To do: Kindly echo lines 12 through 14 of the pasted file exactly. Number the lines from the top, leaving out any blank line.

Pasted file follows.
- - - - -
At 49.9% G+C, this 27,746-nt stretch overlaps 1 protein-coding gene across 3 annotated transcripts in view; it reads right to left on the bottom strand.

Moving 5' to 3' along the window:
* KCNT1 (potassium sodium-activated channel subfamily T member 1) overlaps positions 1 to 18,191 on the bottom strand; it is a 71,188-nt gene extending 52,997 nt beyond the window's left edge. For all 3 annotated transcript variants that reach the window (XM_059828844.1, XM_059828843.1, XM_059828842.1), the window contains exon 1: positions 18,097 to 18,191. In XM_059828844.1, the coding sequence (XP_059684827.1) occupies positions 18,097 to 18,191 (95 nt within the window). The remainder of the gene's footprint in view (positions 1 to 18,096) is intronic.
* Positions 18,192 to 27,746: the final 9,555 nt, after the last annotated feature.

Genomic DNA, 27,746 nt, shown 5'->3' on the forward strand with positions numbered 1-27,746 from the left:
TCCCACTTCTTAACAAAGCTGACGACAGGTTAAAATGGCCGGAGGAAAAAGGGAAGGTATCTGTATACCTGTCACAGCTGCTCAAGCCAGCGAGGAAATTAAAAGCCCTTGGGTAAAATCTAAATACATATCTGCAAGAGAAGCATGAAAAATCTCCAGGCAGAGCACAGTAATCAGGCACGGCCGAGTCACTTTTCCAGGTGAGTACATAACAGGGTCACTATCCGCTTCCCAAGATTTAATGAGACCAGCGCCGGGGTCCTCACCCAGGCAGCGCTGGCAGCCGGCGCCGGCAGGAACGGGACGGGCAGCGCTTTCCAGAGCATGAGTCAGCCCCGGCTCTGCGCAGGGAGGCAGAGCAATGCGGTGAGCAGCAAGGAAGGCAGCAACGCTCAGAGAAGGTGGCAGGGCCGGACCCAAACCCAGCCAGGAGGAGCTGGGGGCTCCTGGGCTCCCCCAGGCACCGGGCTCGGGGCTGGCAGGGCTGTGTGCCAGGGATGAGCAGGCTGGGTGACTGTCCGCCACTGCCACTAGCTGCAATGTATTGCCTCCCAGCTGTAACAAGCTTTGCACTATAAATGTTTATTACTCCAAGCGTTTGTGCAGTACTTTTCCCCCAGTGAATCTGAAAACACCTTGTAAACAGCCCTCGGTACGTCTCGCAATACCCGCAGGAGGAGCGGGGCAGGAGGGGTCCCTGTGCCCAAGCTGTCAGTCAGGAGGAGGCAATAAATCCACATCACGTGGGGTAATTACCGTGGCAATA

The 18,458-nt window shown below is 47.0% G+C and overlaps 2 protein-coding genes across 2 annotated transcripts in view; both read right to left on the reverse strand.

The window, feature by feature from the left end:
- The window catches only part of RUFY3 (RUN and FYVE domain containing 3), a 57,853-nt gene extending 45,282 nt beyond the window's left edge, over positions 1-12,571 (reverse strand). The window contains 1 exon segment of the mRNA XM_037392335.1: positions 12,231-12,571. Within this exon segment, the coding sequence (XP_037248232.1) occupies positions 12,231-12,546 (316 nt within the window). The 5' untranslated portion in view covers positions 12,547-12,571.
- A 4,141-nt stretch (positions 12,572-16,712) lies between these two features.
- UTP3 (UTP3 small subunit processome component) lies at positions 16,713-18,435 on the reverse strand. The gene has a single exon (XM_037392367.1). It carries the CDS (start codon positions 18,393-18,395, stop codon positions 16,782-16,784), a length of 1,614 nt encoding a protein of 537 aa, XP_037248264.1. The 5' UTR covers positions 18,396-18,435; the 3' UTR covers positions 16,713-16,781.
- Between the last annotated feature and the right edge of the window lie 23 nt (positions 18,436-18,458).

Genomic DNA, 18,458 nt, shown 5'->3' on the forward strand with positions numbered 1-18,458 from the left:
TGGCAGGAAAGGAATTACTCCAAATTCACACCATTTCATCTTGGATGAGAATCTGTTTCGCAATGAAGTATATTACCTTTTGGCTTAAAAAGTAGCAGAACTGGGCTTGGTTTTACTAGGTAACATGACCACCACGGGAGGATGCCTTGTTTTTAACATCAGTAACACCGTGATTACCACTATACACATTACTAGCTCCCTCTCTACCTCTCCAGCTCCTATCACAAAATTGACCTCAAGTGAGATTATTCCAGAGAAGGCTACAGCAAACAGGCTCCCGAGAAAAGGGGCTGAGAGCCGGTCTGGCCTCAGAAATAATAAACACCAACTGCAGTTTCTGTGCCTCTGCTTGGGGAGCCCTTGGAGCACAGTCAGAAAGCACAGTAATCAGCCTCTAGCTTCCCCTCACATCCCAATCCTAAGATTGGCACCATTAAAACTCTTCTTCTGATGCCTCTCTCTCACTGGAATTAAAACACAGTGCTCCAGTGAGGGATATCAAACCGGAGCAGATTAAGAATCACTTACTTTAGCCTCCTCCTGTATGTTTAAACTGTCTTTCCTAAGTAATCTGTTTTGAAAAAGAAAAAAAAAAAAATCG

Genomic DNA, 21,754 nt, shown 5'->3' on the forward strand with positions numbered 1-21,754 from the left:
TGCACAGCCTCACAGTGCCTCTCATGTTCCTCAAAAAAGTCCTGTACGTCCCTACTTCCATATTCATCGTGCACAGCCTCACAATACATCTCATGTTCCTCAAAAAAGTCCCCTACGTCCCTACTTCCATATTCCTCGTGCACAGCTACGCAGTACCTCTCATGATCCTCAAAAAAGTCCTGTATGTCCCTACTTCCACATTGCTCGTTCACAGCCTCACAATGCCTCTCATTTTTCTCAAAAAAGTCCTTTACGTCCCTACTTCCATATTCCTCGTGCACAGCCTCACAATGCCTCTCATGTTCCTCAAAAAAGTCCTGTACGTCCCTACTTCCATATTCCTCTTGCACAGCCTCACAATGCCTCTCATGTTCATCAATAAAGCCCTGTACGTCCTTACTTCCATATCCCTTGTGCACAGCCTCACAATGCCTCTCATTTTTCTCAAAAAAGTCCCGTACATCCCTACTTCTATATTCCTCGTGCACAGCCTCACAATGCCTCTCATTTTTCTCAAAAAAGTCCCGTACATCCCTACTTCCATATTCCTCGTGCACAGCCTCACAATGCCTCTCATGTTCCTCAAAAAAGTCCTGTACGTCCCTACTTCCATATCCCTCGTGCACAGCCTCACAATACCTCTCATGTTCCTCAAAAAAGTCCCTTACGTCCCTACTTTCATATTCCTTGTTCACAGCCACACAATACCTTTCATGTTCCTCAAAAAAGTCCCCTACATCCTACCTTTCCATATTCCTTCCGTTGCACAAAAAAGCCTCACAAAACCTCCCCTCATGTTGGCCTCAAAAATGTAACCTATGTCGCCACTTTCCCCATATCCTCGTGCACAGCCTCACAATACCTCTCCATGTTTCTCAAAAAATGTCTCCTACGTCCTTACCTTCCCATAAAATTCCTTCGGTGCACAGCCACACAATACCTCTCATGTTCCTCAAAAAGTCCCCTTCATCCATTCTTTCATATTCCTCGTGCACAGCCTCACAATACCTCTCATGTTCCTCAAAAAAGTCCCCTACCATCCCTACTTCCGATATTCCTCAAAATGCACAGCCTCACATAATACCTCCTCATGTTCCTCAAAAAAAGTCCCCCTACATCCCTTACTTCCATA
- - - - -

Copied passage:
- Between the last annotated feature and the right edge of the window lie 23 nt (positions 18,436-18,458).

Genomic DNA, 18,458 nt, shown 5'->3' on the forward strand with positions numbered 1-18,458 from the left:
TGGCAGGAAAGGAATTACTCCAAATTCACACCATTTCATCTTGGATGAGAATCTGTTTCGCAATGAAGTATATTACCTTTTGGCTTAAAAAGTAGCAGAACTGGGCTTGGTTTTACTAGGTAACATGACCACCACGGGAGGATGCCTTGTTTTTAACATCAGTAACACCGTGATTACCACTATACACATTACTAGCTCCCTCTCTACCTCTCCAGCTCCTATCACAAAATTGACCTCAAGTGAGATTATTCCAGAGAAGGCTACAGCAAACAGGCTCCCGAGAAAAGGGGCTGAGAGCCGGTCTGGCCTCAGAAATAATAAACACCAACTGCAGTTTCTGTGCCTCTGCTTGGGGAGCCCTTGGAGCACAGTCAGAAAGCACAGTAATCAGCCTCTAGCTTCCCCTCACATCCCAATCCTAAGATTGGCACCATTAAAACTCTTCTTCTGATGCCTCTCTCTCACTGGAATTAAAACACAGTGCTCCAGTGAGGGATATCAAACCGGAGCAGATTAAGAATCACTTACTTTAGCCTCCTCCTGTATGTTTAAACTGTCTTTCCTAAGTAATCTGTTTTGAAAAAGAAAAAAAAAAAAATCG